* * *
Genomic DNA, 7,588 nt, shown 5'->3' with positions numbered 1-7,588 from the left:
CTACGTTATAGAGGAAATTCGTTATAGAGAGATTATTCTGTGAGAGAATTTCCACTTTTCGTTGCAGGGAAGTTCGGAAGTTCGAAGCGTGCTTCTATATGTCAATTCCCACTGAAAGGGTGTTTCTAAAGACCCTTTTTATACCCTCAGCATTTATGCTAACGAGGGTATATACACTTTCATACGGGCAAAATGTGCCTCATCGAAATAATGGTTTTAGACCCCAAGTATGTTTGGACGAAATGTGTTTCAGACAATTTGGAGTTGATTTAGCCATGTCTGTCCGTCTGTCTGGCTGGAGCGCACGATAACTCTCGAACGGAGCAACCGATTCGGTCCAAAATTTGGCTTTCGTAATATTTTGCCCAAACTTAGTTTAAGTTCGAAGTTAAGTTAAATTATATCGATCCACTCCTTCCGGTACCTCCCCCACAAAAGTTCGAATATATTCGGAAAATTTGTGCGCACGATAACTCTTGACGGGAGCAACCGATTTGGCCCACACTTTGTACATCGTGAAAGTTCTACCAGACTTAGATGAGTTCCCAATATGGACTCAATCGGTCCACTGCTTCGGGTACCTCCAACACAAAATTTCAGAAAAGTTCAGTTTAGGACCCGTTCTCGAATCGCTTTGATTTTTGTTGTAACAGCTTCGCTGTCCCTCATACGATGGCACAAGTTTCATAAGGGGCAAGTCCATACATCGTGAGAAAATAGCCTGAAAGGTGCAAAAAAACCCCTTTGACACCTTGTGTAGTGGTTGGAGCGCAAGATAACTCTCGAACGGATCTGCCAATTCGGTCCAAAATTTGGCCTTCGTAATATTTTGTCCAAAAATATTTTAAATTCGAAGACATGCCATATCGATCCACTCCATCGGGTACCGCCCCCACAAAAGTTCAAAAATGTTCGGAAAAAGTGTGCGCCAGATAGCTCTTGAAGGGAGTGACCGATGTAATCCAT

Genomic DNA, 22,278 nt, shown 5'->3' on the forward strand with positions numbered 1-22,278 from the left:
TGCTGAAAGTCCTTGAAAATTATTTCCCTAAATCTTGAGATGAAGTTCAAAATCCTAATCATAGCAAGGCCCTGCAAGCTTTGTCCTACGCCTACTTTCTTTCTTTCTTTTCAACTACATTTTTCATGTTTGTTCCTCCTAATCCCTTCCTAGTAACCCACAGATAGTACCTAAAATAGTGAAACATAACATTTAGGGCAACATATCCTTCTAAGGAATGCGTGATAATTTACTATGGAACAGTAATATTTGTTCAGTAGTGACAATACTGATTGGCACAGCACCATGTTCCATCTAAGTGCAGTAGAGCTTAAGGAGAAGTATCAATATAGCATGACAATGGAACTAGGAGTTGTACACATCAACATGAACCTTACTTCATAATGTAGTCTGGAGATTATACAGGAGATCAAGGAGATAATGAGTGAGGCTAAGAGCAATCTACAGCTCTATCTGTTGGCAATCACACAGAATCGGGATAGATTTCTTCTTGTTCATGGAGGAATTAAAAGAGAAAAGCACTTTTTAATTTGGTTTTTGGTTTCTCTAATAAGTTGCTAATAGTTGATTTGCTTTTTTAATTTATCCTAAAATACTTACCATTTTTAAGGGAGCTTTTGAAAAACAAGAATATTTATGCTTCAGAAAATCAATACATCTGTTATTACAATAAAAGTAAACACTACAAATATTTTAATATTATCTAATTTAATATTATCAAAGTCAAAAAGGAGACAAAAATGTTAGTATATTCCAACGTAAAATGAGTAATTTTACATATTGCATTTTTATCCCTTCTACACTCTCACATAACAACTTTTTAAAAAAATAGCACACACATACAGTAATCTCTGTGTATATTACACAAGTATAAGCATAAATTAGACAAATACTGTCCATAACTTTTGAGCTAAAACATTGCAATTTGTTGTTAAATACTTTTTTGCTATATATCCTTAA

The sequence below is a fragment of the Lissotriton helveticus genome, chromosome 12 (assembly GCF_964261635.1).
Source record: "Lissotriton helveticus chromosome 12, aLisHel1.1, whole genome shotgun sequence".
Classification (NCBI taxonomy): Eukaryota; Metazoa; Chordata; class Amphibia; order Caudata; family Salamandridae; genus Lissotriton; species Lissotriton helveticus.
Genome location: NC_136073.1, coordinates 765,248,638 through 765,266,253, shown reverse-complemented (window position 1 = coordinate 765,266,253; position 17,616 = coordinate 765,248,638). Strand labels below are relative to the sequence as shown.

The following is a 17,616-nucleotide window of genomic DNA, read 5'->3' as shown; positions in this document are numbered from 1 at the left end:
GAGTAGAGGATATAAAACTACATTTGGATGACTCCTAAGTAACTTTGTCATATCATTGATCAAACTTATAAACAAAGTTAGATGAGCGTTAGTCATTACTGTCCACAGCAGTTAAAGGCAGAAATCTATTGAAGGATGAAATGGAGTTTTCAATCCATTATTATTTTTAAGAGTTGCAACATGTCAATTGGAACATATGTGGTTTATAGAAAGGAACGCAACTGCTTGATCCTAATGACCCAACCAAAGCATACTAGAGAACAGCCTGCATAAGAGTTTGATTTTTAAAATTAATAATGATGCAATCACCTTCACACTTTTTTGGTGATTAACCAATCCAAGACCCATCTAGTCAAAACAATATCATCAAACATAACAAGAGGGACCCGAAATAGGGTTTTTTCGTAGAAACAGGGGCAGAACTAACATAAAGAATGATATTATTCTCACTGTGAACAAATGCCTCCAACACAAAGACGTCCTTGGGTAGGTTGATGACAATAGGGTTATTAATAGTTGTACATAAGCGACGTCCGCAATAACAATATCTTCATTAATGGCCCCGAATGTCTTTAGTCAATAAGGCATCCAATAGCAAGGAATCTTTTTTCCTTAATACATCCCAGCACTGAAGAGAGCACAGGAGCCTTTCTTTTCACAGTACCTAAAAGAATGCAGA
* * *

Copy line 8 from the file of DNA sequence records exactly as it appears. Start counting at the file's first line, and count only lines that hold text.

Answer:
Genome location: NC_136073.1, coordinates 765,248,638 through 765,266,253, shown reverse-complemented (window position 1 = coordinate 765,266,253; position 17,616 = coordinate 765,248,638). Strand labels below are relative to the sequence as shown.